WebReference.com - Part 2 of Chapter 3: Professional XML Web Services, from Wrox Press Ltd (2/5)
Professional XML Web Services
Simple Data Types
In SOAP encoding, simple types are always represented as single elements in the body.
SOAP encoding exposes all the simple types that are built into the XML Schemas Specification. If we are
using a simple type with SOAP encoding, then it must come from XML Schemas, or be derived from a type
that does. The namespace associated with the XML Schemas data types is
This provides the common types that many programmers will expect, like:
date, and so on. If we assume the
prefix is associated with the XML Schemas URI, and the
soapENC prefix is associated with
the SOAP encoding URI, then both of these payload values work with strings. This refers to XML Schemas:
while this refers to SOAP encoding:
For a XML Schemas tutorial, including a list of the types available in XML Schemas (and therefore, SOAP encoding), go to http://www.w3.org/TR/xmlschema-0/.
SOAP tries to make it possible for a wide variety of languages to communicate, and not all
languages are created equal. In many scripting languages, type is a loose concept. To help level the
playing field, SOAP borrows from XML Schemas once again and uses the
xsi:type attribute is a way for elements in the payload to indicate their
type. It is associated with XML Schemas, and the
xsi prefix in this case is associated with
http://www.w3.org/1999/XMLSchema-instance. It can appear on any payload element.
Developers not familiar with namespaces and schemas in XML need to be aware that the
xsiprefix of the
xsi:typeis insignificant. The attribute could easily appear in the message as
foo:type, provided that the
fooprefix is associated with the namespace URI
http://www.w3.org/1999/XMLSchema-instance. Likewise, the
xsdprefix commonly used on the values of the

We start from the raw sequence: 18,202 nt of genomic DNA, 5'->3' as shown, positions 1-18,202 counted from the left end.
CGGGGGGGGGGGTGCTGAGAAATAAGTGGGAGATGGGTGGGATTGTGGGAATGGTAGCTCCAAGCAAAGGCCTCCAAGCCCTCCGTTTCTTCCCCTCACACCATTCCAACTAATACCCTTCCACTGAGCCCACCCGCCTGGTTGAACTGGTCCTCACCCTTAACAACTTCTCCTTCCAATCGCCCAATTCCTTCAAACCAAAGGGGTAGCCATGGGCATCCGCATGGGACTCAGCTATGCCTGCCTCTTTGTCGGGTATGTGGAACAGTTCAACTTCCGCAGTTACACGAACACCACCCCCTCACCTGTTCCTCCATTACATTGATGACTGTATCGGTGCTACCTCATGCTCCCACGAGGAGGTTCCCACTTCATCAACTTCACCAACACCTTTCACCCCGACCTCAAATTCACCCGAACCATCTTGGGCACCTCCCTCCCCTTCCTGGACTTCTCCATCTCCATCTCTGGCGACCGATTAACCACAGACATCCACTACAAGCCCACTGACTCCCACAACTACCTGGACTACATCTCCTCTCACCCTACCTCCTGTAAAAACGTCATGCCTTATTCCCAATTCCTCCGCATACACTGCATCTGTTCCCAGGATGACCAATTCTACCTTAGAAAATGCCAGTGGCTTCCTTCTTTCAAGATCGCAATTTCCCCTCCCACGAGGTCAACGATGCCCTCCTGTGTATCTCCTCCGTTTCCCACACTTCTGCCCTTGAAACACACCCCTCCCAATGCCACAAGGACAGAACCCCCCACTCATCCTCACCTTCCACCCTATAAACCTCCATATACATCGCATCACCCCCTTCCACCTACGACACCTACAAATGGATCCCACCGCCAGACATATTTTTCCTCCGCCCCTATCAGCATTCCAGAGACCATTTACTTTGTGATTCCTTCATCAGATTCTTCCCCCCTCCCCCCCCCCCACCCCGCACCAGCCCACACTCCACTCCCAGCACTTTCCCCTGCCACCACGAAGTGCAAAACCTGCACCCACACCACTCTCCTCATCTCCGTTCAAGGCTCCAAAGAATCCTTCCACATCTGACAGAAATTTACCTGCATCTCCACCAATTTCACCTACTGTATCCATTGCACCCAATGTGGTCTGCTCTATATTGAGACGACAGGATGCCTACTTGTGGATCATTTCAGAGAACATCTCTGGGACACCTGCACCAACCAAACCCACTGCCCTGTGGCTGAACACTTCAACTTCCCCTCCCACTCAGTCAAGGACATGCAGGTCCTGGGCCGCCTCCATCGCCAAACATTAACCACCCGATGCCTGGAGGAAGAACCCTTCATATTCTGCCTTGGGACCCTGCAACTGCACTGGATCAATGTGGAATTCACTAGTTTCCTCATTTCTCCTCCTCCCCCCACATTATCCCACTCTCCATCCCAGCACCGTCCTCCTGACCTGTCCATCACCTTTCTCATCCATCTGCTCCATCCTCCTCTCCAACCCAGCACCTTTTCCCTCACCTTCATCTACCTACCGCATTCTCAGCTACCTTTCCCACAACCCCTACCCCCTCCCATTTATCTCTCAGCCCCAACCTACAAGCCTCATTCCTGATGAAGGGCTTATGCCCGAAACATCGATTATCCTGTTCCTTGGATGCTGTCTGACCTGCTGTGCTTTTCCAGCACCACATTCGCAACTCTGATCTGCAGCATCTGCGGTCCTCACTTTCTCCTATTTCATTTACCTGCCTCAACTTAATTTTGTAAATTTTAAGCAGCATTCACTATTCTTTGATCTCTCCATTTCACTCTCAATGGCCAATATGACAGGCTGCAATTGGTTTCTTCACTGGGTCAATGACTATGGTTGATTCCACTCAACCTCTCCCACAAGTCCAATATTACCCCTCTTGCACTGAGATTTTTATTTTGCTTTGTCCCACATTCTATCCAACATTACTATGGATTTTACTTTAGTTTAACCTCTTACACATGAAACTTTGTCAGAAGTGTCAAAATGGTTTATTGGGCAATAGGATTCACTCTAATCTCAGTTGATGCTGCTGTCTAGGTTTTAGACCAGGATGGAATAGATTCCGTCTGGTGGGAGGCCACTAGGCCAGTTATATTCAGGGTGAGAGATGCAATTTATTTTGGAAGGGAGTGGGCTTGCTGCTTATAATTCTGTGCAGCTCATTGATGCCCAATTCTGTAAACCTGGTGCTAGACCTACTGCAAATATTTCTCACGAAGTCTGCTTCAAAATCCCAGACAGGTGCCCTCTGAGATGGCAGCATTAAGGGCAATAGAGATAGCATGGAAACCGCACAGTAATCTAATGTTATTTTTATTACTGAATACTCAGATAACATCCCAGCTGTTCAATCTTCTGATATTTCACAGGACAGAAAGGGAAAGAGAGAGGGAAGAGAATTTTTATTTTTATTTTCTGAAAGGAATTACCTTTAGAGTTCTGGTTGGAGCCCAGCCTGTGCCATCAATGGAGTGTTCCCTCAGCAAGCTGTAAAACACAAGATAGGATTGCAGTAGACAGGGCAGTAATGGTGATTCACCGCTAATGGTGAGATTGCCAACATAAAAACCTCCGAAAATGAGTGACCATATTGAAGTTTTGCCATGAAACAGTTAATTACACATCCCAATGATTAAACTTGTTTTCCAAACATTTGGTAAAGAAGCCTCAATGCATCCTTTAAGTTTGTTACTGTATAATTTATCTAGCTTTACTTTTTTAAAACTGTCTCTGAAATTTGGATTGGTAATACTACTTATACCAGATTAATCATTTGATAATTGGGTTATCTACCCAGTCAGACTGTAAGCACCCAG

typeattribute is assumed here to be associated with
http://www.w3.org/1999/XMLSchema. Be aware of this and other namespace issues as you work with SOAP messages.
If the application knows what type is being sent and retrieved from some outside source
(for example, a schema, a WSDL document, or other metadata), then the
is not required. The fact remains that not all languages will be supporting WSDL in the near future,
if ever, and so the good neighbor approach suggests that including
xsi:type will help make
our SOAP messages more interoperable with "type-challenged" languages like XSLT.
So what does this mean for the SOAP message as a whole? In order to use the
xsi:type attribute and the
xsd prefix for data types, we must define what
these prefixes mean inside the message. Let's consider another example message with encoding in mind.
<soap:Envelope xmlns:soap="http://schemas.xmlsoap.org/soap/envelope/" soap:encodingStyle="http://schemas.xmlsoap.org/soap /encoding/"> <soap:Body> <m:MixedMessage xmlns:m="http://www.wrox.com/mix/"> <param1>OU812</param1> <param2>2001</param2> <param3>3.14159</param3> </m:MixedMessage> </soap:Body> </soap:Envelope>
That message meets all the requirements of SOAP, but many implementations would not be able to process it because they would not be able to map the values in the payload to types in the target language. We don't want to require a language to use a union type like the variant in COM, or to try to map the type by trial and error. Therefore, we add a little information to our message to make it more readable:
<soap:Envelope xmlns:soap="http://schemas.xmlsoap.org/soap/envelope/" soap:encodingStyle="http://schemas.xmlsoap.org/soap /encoding/" xmlns:xsi="http://www.w3.org/1999/XMLSchema-instance" xmlns:xsd="http://www.w3.org/1999/XMLSchema"> <soap:Body> <m:MixedMessage xmlns:m="http://www.wrox.com/mix/"> <param1 xsi:type="xsd:string">OU812</param1> <param2 xsi:type="xsd:integer">2001</param2> <param3 xsi:type="xsd:double">3.14159</param3> </m:MixedMessage> </soap:Body> </soap:Envelope>
Now all the data in the payload is identified by type, and it becomes much easier for a SOAP implementation to process.
Created: November 19, 2001
Revised: November 19, 2001